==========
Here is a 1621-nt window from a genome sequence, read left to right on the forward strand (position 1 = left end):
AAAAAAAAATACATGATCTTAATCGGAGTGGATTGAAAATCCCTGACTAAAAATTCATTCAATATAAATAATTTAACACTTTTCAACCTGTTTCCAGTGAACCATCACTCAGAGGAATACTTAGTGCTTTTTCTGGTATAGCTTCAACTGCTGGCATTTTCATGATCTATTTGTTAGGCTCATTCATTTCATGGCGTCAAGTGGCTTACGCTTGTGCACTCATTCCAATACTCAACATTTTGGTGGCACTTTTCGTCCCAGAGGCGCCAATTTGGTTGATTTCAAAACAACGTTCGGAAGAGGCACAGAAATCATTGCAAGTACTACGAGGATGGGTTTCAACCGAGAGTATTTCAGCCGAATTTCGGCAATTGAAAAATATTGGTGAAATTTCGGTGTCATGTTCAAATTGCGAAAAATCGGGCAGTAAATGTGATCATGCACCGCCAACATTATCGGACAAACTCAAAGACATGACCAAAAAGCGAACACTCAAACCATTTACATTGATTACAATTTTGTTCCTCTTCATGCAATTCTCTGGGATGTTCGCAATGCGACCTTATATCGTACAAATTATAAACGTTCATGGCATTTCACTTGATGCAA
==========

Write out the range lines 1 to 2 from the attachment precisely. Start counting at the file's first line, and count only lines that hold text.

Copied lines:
Here is a 1621-nt window from a genome sequence, read left to right on the forward strand (position 1 = left end):
AAAAAAAAATACATGATCTTAATCGGAGTGGATTGAAAATCCCTGACTAAAAATTCATTCAATATAAATAATTTAACACTTTTCAACCTGTTTCCAGTGAACCATCACTCAGAGGAATACTTAGTGCTTTTTCTGGTATAGCTTCAACTGCTGGCATTTTCATGATCTATTTGTTAGGCTCATTCATTTCATGGCGTCAAGTGGCTTACGCTTGTGCACTCATTCCAATACTCAACATTTTGGTGGCACTTTTCGTCCCAGAGGCGCCAATTTGGTTGATTTCAAAACAACGTTCGGAAGAGGCACAGAAATCATTGCAAGTACTACGAGGATGGGTTTCAACCGAGAGTATTTCAGCCGAATTTCGGCAATTGAAAAATATTGGTGAAATTTCGGTGTCATGTTCAAATTGCGAAAAATCGGGCAGTAAATGTGATCATGCACCGCCAACATTATCGGACAAACTCAAAGACATGACCAAAAAGCGAACACTCAAACCATTTACATTGATTACAATTTTGTTCCTCTTCATGCAATTCTCTGGGATGTTCGCAATGCGACCTTATATCGTACAAATTATAAACGTTCATGGCATTTCACTTGATGCAA